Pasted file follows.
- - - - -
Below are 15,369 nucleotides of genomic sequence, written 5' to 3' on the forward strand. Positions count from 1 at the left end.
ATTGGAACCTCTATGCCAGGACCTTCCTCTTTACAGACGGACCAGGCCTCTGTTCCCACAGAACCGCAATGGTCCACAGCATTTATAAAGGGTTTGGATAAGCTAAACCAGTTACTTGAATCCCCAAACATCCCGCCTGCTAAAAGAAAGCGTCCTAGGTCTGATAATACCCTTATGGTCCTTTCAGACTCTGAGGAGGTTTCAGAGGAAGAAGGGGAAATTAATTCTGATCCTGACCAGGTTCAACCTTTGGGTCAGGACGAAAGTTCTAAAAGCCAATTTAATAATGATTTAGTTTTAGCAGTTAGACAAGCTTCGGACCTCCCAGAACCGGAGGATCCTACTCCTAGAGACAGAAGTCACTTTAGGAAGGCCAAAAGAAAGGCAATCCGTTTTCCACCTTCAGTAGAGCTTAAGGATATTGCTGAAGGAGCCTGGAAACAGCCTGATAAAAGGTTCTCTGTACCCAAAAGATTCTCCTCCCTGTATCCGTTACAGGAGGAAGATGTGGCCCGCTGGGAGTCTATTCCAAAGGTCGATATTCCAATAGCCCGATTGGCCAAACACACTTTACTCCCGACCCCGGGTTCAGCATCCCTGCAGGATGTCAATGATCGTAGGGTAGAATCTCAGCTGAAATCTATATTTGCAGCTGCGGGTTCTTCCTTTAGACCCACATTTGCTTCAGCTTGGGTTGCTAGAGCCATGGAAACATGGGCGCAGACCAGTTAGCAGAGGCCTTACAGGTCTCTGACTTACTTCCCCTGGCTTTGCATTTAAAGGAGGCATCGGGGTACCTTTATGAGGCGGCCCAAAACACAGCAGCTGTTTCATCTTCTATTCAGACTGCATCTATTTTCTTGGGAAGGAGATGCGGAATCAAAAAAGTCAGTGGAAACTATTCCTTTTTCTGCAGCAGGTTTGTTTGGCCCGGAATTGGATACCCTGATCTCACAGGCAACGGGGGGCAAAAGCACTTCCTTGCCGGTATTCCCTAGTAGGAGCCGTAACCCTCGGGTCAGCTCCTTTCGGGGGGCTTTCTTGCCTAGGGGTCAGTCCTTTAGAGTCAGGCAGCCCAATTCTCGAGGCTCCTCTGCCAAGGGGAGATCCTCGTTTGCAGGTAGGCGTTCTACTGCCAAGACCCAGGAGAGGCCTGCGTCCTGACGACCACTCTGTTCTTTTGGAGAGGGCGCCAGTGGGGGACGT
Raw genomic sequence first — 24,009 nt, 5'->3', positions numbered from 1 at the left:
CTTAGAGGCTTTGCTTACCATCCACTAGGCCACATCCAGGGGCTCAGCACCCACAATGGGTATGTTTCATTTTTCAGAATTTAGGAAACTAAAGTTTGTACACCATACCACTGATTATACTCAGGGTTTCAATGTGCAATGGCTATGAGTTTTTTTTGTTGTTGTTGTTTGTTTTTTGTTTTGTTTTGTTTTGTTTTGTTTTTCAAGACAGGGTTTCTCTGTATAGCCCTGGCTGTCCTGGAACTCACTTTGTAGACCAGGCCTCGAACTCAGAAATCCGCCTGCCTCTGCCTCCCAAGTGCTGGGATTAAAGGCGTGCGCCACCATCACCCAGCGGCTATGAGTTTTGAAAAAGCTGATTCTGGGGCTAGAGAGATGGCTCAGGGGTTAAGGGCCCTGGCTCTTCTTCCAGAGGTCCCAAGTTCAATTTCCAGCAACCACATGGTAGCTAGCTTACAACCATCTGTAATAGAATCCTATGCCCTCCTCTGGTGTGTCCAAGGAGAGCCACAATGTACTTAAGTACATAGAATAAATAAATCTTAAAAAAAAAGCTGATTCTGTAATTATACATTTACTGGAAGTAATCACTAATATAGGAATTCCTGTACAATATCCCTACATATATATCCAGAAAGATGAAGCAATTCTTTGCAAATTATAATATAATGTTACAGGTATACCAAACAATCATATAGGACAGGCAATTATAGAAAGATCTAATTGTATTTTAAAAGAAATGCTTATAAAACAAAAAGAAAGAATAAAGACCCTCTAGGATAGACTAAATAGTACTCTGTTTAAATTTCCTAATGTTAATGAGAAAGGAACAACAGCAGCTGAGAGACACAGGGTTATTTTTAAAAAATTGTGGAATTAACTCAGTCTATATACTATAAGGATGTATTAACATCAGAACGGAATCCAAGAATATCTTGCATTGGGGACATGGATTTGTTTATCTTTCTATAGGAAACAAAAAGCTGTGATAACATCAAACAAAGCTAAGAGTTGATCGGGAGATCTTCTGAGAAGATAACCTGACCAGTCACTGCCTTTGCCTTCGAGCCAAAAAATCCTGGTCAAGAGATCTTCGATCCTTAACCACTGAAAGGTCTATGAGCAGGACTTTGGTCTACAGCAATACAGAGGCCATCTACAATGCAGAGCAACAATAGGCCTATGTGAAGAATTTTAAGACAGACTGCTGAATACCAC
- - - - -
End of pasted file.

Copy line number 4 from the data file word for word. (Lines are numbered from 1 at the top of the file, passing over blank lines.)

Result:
CTTAGAGGCTTTGCTTACCATCCACTAGGCCACATCCAGGGGCTCAGCACCCACAATGGGTATGTTTCATTTTTCAGAATTTAGGAAACTAAAGTTTGTACACCATACCACTGATTATACTCAGGGTTTCAATGTGCAATGGCTATGAGTTTTTTTTGTTGTTGTTGTTTGTTTTTTGTTTTGTTTTGTTTTGTTTTGTTTTTCAAGACAGGGTTTCTCTGTATAGCCCTGGCTGTCCTGGAACTCACTTTGTAGACCAGGCCTCGAACTCAGAAATCCGCCTGCCTCTGCCTCCCAAGTGCTGGGATTAAAGGCGTGCGCCACCATCACCCAGCGGCTATGAGTTTTGAAAAAGCTGATTCTGGGGCTAGAGAGATGGCTCAGGGGTTAAGGGCCCTGGCTCTTCTTCCAGAGGTCCCAAGTTCAATTTCCAGCAACCACATGGTAGCTAGCTTACAACCATCTGTAATAGAATCCTATGCCCTCCTCTGGTGTGTCCAAGGAGAGCCACAATGTACTTAAGTACATAGAATAAATAAATCTTAAAAAAAAAGCTGATTCTGTAATTATACATTTACTGGAAGTAATCACTAATATAGGAATTCCTGTACAATATCCCTACATATATATCCAGAAAGATGAAGCAATTCTTTGCAAATTATAATATAATGTTACAGGTATACCAAACAATCATATAGGACAGGCAATTATAGAAAGATCTAATTGTATTTTAAAAGAAATGCTTATAAAACAAAAAGAAAGAATAAAGACCCTCTAGGATAGACTAAATAGTACTCTGTTTAAATTTCCTAATGTTAATGAGAAAGGAACAACAGCAGCTGAGAGACACAGGGTTATTTTTAAAAAATTGTGGAATTAACTCAGTCTATATACTATAAGGATGTATTAACATCAGAACGGAATCCAAGAATATCTTGCATTGGGGACATGGATTTGTTTATCTTTCTATAGGAAACAAAAAGCTGTGATAACATCAAACAAAGCTAAGAGTTGATCGGGAGATCTTCTGAGAAGATAACCTGACCAGTCACTGCCTTTGCCTTCGAGCCAAAAAATCCTGGTCAAGAGATCTTCGATCCTTAACCACTGAAAGGTCTATGAGCAGGACTTTGGTCTACAGCAATACAGAGGCCATCTACAATGCAGAGCAACAATAGGCCTATGTGAAGAATTTTAAGACAGACTGCTGAATACCAC